In October 1775 King George III gave a speech to Parliament in which he declared that the American colonies were in rebellion against the crown and therefore subject to military intervention. Paine wrote a response to the king’s pronouncement, for which his friend Dr. Benjamin Rush suggested the title Common Sense.
Paine had originally intended Common Sense to appear in newspapers in several installments, but he realized that his argument was more convincing when taken as a whole. So he contracted with Philadelphia printer Robert Bell to publish the work.
Wake Forest’s copy of Common Sense is Bell’s third edition, published in February 1776.
Common Sense was first published on January 9, 1776. This first printing consisted of 1000 copies, with profits to be split evenly between the author and publisher. By January 20 Bell was advertising a “new edition” in press, which likely means that the first printing had already sold out.
Paine had already publicly announced a plan to use his share of the profits from Common Sense to buy mittens for the Continental Army in Quebec. However, Robert Bell insisted that printing costs had eaten up all the profits from the first edition and that he owed Paine nothing. A very public feud commenced between Paine and his publisher, with accusations and counter-accusations printed in the Pennsylvania Evening Post.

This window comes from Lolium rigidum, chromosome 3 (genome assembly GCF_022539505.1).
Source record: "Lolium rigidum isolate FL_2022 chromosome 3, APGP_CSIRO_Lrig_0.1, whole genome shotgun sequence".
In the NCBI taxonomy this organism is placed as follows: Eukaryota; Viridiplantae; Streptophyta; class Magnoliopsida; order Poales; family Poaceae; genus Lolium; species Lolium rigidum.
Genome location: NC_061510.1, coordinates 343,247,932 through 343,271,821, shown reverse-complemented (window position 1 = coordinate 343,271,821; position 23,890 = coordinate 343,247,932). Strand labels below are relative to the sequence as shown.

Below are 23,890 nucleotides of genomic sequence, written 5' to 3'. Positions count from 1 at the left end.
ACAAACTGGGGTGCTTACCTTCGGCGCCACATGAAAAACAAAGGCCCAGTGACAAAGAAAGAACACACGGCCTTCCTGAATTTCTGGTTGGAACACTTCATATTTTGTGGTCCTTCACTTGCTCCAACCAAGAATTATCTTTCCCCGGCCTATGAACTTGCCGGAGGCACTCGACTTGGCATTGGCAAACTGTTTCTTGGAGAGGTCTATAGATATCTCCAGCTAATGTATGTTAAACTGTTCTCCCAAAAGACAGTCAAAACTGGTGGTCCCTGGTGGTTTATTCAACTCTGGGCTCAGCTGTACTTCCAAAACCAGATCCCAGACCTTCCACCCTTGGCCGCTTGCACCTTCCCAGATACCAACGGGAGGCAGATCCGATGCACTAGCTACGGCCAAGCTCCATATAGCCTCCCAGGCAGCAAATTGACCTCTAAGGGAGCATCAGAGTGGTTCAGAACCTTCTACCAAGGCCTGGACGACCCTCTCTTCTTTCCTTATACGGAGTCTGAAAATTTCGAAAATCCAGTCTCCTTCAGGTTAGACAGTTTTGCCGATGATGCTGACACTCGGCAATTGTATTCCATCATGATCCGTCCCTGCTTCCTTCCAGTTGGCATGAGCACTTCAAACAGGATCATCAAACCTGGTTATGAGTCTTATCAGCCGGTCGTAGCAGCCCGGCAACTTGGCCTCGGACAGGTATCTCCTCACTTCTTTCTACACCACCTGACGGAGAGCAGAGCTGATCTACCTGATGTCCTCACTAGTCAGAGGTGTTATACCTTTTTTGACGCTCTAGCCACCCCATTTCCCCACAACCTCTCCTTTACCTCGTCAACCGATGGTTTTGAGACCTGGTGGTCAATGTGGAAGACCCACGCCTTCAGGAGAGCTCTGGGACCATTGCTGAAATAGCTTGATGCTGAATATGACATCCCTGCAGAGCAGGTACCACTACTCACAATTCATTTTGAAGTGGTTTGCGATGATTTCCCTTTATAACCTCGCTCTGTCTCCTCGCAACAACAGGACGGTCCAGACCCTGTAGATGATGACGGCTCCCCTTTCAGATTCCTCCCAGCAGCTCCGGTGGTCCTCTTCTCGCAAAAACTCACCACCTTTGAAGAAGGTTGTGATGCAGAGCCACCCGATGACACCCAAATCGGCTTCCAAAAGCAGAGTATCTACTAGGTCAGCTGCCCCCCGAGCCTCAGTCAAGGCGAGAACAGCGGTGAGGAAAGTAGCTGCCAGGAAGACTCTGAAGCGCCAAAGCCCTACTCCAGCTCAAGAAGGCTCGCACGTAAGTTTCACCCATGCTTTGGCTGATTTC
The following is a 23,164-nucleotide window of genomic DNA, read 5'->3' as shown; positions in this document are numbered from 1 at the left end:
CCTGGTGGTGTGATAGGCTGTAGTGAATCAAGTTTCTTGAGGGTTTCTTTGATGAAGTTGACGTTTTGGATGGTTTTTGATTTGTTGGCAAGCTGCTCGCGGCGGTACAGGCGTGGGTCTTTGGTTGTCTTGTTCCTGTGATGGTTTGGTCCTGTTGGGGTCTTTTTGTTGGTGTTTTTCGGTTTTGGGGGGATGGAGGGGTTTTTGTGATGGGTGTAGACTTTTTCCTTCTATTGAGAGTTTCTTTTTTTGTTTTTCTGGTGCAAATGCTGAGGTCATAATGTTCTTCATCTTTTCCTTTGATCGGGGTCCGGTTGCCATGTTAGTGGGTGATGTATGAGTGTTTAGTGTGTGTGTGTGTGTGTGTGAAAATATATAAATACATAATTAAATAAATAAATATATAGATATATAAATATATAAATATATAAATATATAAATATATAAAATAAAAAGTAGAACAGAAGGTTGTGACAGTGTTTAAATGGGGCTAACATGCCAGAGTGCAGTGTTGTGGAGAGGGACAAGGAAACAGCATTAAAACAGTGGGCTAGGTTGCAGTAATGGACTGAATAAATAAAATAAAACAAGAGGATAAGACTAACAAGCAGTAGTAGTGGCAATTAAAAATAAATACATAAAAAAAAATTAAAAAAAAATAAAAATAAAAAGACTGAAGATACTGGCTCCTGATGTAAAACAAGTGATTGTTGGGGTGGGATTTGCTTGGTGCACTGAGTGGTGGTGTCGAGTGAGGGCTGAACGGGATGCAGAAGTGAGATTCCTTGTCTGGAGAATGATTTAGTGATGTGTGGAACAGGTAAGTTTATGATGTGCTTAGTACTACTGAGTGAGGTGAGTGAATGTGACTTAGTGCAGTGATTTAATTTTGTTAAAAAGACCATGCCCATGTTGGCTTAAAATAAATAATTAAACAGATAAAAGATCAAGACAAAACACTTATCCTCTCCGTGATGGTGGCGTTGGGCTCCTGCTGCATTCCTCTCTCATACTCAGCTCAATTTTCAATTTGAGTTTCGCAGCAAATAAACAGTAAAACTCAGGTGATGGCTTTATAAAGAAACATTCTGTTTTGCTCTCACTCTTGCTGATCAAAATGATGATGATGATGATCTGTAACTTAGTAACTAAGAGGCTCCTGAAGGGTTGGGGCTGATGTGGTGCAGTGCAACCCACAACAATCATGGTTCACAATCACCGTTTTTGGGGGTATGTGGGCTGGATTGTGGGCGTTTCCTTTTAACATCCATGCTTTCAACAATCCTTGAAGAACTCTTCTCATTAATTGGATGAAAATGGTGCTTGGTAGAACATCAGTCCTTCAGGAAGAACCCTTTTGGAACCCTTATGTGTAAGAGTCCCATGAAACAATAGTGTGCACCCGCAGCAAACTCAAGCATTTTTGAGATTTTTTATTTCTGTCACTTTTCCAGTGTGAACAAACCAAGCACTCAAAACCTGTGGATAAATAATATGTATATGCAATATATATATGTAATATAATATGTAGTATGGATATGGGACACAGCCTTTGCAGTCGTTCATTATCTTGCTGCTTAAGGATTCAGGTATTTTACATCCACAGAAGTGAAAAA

Bell published his unauthorized “second edition” (really just a reprint of the first edition) on January 27. Paine meanwhile contracted with printers Thomas and William Bradford to publish, at the author’s expense, a “new edition” with “large and interesting additions by the author” and a response to Quaker objections to a military rebellion. The Bradford edition was published in February and sold for half the price (one shilling) of Bell’s.
A publisher’s advertisement from Bell’s 3rd edition of Common Sense gives an idea of the reading habits of Philadelphians in 1776.
Undeterred, Bell produced a third edition that not only pirated the additional materials from the Bradford edition, but also included a section called “Large Additions to Common Sense,” which reprinted several pieces by other authors. Paine was predictably incensed by this and published another denunciation in the Post, to which Bell then responded in kind.
Despite–or more likely, because of– this feud, copies of Common Sense continued to sell briskly in Philadelphia.